Management, under the supervision and with the participation of the Company's principal executive officer and principal financial officer, has evaluated the effectiveness of the Company's internal control over financial reporting as of December 31, 2014. In making this assessment, management used the criteria set forth by the Committee of Sponsoring Organizations of the Treadway Commission (COSO), Internal Control - Integrated Framework: May 2013.  The scope of management's assessment of the effectiveness of the Company's internal control over financial reporting as of December 31, 2014 excluded the business unit that the Company acquired on April 1, 2014 (Telestack Limited). The total consolidated assets with respect to the excluded business were $44,851,000 as of December 31, 2014, and the total consolidated revenues with respect to the excluded business were $23,781,000 for the year ended December 31, 2014. Management will complete its assessment of the internal controls over financial reporting of these newly acquired operations during the 2015 fiscal year. Based on its assessment, management concluded that, as of December 31, 2014, the Company's internal control over financial reporting was effective.

Ernst & Young LLP, the Company's independent registered public accounting firm, has issued an attestation report on the Company's internal control over financial reporting as of December 31, 2014.
A-21

REPORT OF INDEPENDENT REGISTERED PUBLIC ACCOUNTING FIRM
 
To the Board of Directors and Shareholders
Astec Industries, Inc.

We have audited Astec Industries, Inc. internal control over financial reporting as of December 31, 2014, based on criteria established in Internal Control—Integrated Framework issued by the Committee of Sponsoring Organizations of the Treadway Commission (2013 framework), (the COSO criteria). Astec Industries, Inc. management is responsible for maintaining effective internal control over financial reporting, and for its assessment of the effectiveness of internal control over financial reporting included in the accompanying Management's Report on Internal Control over Financial Reporting. Our responsibility is to express an opinion on the company's internal control over financial reporting based on our audit.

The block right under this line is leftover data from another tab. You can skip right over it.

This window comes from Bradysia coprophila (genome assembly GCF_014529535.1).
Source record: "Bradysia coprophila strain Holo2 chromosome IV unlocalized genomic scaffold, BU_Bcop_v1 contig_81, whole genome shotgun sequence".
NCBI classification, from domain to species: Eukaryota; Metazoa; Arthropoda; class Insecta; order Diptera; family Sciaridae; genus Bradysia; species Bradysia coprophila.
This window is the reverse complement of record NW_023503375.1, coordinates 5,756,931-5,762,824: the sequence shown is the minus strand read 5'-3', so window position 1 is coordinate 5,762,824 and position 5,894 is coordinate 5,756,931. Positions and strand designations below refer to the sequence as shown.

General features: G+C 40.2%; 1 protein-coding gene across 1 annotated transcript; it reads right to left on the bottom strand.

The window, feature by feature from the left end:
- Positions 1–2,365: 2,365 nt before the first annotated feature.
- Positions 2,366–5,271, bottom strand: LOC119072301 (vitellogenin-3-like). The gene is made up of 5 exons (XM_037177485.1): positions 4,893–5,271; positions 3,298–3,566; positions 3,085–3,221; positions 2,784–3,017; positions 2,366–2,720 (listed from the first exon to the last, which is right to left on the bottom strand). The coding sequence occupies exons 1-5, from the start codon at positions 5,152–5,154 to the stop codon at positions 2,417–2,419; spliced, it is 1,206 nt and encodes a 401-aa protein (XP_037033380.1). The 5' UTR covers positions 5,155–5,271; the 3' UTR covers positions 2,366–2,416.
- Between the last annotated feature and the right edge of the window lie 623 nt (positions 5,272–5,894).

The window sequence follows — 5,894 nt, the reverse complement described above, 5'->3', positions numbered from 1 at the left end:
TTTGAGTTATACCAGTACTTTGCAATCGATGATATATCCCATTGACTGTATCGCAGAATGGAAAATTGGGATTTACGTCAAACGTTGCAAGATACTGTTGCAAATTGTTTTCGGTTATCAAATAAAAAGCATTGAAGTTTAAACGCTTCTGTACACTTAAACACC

We conducted our audit in accordance with the standards of the Public Company Accounting Oversight Board (United States). Those standards require that we plan and perform the audit to obtain reasonable assurance about whether effective internal control over financial reporting was maintained in all material respects. Our audit included obtaining an understanding of internal control over financial reporting, assessing the risk that a material weakness exists, testing and evaluating the design and operating effectiveness of internal control based on the assessed risk, and performing such other procedures as we considered necessary in the circumstances. We believe that our audit provides a reasonable basis for our opinion.

A company's internal control over financial reporting is a process designed to provide reasonable assurance regarding the reliability of financial reporting and the preparation of financial statements for external purposes in accordance with generally accepted accounting principles. A company's internal control over financial reporting includes those policies and procedures that (1) pertain to the maintenance of records that, in reasonable detail, accurately and fairly reflect the transactions and dispositions of the assets of the company; (2) provide reasonable assurance that transactions are recorded as necessary to permit preparation of financial statements in accordance with generally accepted accounting principles, and that receipts and expenditures of the company are being made only in accordance with authorizations of management and directors of the company; and (3) provide reasonable assurance regarding prevention or timely detection of unauthorized acquisition, use, or disposition of the company's assets that could have a material effect on the financial statements.